The response by most Americans, less so by one president-elect, to Russian meddling in the U.S. elections is reminiscent of a memorable scene in the classic movie Casablanca. When informed of gambling at Rick's Café, Capt. Louis Renault, aka Claude Raines, blurts out, "I am shocked," as he is being handed his cut of the winnings. Public outcry and outrage to what almost certainly was direction from President Vladimir Putin's office to intervene in American politics has struck a parallel chord of "how could they dare?"
This reaction is understandable. Yet, since the Soviet Union was created a century ago next November and then imploded into current-day Russia, there is little new here. The most important issue is the repeated failure of generations of Americans -- Republicans and Democrats alike -- to understand the thinking in Moscow.
Part of this failure is due to individual ego and arrogance. Part is due to strategic mirror imaging. And part is because American exceptionalism has led to the conceited and misplaced view that people need to reason as we do or are in need of education to be brought up to our level.
From Franklin Roosevelt to George W. Bush, American presidents believed that through force of their personality, Soviet and Russian opposite numbers could be cajoled or persuaded to place our interests above theirs. FDR tried that and failed with Stalin. Bush looked into Putin's eyes. The results were not dissimilar.
Certainly during the Cold War, our strategic mirror imaging assumed the Soviets thought the same way we did. That was wrong. One striking difference was over the nature of war, if it were to come.
American strategic military planning assumed that World War III would be a repeat of the Battle of the Atlantic to reinforce Europe during a Soviet military onslaught. Both sides had deployed many thousands of strategic and tactical nuclear weapons. But after the mid-1960s, with the U.S. shift to the "flexible response" strategy, we believed a "fire break" existed between conventional and nuclear war.
The Soviets saw war as a "fight to the finish" in which no real boundaries existed between the conventional forces we favored and nuclear weapons that would have destroyed much of society. Fortunately, these profound strategic differences were never put to the test. Ironically, Russia's military doctrine today stresses theater nuclear weapons to offset the West's perceived advantages in conventional forces.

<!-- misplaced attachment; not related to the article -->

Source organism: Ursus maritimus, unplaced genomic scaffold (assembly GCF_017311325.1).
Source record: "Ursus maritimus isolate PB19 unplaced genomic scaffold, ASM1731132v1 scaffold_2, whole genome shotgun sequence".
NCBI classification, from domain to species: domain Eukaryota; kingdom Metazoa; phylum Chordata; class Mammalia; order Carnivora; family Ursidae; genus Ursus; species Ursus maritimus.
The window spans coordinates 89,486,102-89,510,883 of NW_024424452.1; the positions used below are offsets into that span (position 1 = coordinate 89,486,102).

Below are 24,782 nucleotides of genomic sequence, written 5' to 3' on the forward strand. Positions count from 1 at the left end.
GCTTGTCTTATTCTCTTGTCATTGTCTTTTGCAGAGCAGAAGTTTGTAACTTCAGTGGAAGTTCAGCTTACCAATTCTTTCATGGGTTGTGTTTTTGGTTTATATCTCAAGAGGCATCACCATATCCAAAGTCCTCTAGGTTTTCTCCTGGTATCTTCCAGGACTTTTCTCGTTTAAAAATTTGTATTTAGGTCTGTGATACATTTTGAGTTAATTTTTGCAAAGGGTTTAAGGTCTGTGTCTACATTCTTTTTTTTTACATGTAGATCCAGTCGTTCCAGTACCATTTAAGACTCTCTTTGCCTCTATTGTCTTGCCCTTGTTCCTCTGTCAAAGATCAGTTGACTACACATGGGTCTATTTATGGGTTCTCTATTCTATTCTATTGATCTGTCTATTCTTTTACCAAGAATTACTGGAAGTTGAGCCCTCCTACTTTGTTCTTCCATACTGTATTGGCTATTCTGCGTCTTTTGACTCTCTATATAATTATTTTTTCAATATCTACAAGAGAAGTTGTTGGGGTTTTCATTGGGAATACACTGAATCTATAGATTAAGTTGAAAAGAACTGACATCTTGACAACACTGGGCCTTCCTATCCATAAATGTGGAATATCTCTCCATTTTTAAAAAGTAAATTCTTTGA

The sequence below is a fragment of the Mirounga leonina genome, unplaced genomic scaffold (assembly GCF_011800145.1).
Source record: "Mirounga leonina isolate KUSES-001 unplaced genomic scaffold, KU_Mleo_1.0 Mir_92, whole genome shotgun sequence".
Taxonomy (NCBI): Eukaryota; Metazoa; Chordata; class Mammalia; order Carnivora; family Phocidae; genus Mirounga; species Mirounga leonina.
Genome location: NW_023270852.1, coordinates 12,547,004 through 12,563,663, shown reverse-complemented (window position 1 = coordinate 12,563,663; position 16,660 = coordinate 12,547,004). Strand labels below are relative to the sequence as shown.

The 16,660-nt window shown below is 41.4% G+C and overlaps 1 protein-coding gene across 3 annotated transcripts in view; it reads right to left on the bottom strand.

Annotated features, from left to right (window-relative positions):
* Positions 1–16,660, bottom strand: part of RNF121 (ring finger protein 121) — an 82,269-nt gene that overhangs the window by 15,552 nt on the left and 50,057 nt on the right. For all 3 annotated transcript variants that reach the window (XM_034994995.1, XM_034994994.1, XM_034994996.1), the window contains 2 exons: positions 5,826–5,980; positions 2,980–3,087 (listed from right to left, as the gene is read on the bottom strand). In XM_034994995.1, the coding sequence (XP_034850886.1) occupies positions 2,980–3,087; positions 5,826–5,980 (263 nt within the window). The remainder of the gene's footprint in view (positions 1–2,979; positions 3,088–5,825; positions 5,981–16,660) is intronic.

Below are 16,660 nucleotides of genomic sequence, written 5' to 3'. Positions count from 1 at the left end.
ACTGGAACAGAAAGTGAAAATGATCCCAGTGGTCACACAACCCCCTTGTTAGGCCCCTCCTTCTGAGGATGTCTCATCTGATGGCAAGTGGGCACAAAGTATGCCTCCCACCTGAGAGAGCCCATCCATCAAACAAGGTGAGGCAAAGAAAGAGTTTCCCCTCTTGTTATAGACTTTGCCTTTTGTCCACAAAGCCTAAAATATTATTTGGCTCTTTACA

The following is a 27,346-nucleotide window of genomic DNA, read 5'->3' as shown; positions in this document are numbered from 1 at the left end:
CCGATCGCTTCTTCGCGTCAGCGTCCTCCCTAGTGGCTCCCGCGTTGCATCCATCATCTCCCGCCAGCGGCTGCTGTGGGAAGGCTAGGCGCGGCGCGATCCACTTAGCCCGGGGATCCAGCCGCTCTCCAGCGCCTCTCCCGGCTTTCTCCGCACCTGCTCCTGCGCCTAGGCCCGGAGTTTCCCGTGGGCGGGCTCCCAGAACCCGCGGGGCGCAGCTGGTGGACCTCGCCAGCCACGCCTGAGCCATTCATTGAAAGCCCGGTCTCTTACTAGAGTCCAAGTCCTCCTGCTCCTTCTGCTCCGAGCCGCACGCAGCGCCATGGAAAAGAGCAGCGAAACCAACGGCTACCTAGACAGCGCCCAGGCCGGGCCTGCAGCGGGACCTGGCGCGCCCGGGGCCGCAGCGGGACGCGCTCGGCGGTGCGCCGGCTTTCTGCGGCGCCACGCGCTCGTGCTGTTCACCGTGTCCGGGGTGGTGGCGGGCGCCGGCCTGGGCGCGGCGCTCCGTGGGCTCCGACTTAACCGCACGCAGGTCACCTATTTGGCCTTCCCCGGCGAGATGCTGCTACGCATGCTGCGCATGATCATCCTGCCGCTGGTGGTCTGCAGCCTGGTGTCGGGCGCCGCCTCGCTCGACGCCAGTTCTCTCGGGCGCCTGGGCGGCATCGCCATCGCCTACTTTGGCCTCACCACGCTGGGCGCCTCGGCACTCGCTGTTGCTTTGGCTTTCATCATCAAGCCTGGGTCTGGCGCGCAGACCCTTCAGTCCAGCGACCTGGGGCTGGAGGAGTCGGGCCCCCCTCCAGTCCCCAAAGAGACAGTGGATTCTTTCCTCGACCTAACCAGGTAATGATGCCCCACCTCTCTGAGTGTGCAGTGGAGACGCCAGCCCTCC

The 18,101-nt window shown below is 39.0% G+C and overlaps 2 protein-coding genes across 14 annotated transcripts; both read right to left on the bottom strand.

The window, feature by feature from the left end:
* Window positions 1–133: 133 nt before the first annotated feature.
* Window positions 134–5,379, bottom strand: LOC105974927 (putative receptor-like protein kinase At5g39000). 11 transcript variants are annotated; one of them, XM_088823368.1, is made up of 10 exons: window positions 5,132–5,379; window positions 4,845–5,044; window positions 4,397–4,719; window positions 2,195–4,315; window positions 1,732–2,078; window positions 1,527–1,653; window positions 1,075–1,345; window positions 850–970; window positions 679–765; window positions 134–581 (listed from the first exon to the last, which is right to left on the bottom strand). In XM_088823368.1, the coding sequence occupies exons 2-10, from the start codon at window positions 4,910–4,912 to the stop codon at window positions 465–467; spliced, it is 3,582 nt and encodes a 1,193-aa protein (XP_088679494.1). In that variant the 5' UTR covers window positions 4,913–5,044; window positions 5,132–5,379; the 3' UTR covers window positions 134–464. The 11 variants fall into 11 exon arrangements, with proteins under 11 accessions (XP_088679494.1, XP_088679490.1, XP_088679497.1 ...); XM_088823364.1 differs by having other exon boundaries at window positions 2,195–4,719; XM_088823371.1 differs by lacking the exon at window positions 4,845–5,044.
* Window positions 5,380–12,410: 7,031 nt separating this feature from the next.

Last, American exceptionalism has impeded understanding Moscow. Jack Kennedy's willingness "to pay any price and bear any burden" to defend liberty reinforced the threat of "monolithic communism," meaning the alliance between Red China and the USSR. Some 58,000 Americans paid that price in Vietnam along with possibly millions more Vietnamese in both the North and South before Hanoi unified the country in 1975.
A popular slogan in the mid-1960s and used by Lyndon Johnson's administration was the false admonition that we had to stop "the commies on the Mekong and not the Mississippi" -- and yes that phrase was actually used to justify the war. Barack Obama's "reset" with Russia also reflected this lack of understanding.
From Putin's perspective, the United States is not trustworthy. It revoked the bedrock of the U.S.-USSR-Russian strategic relationship, the Anti-Ballistic Missile Treaty, in 2001. It created mayhem and chaos in the Iraqi intervention in 2003, inadvertently causing the rise of the Islamic State, a potential existential threat to Russia given its sizable and often unruly Muslim population. And in Moscow, the continued expansion of NATO was perceived as a premeditated act by Washington ultimately to encircle and contain Russia.
Overthrowing Moammar Gadhafi in 2011, followed by demands that Syrian President Bashar al-Assad must step down, leaving a void to be filled by IS were the final acts to cement Putin's distrust of Western policy. From Moscow's perspective, it was not the Arab Spring or the overthrow of autocratic regimes that might be projected onto Russia that was the danger. It was radical and violent Islam.
Sadly, the last two American administrations failed to understand Moscow's thinking and motivations. Now, a new team is taking office. Will it do any better?
Russia's political interference is not new. Nor is American interference there and in many other states over many decades a Casablanca-like revelation. But will our failure to understand Russian thinking change?
If we are to deal effectively with Russia and its interests, some that coincide with ours and many that do not, the starting point must be accurate and thorough knowledge and understanding of Russia and its policies. Otherwise, Capt. Renault's refrain will apply, and we will continue to be unforgivably shocked.
Harlan Ullman is a senior adviser at Washington, D.C.'s Atlantic Council and chairman of two private companies. His next book, due out next year, is "Anatomy of Failure: Why America Loses Wars It Starts," which argues that failure to know and to understand the circumstances in which force is used guarantees failure. Follow him on Twitter @brainsbasedstr1.